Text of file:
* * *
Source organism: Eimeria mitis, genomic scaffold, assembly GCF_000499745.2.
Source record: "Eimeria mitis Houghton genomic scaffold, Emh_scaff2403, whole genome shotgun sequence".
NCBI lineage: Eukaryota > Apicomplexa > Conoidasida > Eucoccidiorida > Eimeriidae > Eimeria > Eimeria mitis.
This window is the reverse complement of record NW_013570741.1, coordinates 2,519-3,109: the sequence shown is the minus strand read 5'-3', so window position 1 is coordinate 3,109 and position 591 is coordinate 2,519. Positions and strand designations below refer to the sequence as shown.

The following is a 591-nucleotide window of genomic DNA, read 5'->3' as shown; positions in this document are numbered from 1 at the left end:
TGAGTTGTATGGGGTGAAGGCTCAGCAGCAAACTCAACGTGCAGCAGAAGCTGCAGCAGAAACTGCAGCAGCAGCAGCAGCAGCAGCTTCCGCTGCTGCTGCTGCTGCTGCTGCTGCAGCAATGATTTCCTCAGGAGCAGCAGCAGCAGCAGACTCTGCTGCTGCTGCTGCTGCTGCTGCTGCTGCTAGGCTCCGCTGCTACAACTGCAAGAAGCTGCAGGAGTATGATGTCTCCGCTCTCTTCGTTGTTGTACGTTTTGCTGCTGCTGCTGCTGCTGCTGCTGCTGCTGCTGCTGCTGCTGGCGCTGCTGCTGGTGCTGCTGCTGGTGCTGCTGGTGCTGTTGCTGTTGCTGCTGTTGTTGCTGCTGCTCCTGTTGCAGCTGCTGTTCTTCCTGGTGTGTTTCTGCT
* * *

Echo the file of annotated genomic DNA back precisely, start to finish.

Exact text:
Source organism: Eimeria mitis, genomic scaffold, assembly GCF_000499745.2.
Source record: "Eimeria mitis Houghton genomic scaffold, Emh_scaff2403, whole genome shotgun sequence".
NCBI lineage: Eukaryota > Apicomplexa > Conoidasida > Eucoccidiorida > Eimeriidae > Eimeria > Eimeria mitis.
This window is the reverse complement of record NW_013570741.1, coordinates 2,519-3,109: the sequence shown is the minus strand read 5'-3', so window position 1 is coordinate 3,109 and position 591 is coordinate 2,519. Positions and strand designations below refer to the sequence as shown.

The following is a 591-nucleotide window of genomic DNA, read 5'->3' as shown; positions in this document are numbered from 1 at the left end:
TGAGTTGTATGGGGTGAAGGCTCAGCAGCAAACTCAACGTGCAGCAGAAGCTGCAGCAGAAACTGCAGCAGCAGCAGCAGCAGCAGCTTCCGCTGCTGCTGCTGCTGCTGCTGCTGCAGCAATGATTTCCTCAGGAGCAGCAGCAGCAGCAGACTCTGCTGCTGCTGCTGCTGCTGCTGCTGCTGCTAGGCTCCGCTGCTACAACTGCAAGAAGCTGCAGGAGTATGATGTCTCCGCTCTCTTCGTTGTTGTACGTTTTGCTGCTGCTGCTGCTGCTGCTGCTGCTGCTGCTGCTGCTGCTGGCGCTGCTGCTGGTGCTGCTGCTGGTGCTGCTGGTGCTGTTGCTGTTGCTGCTGTTGTTGCTGCTGCTCCTGTTGCAGCTGCTGTTCTTCCTGGTGTGTTTCTGCT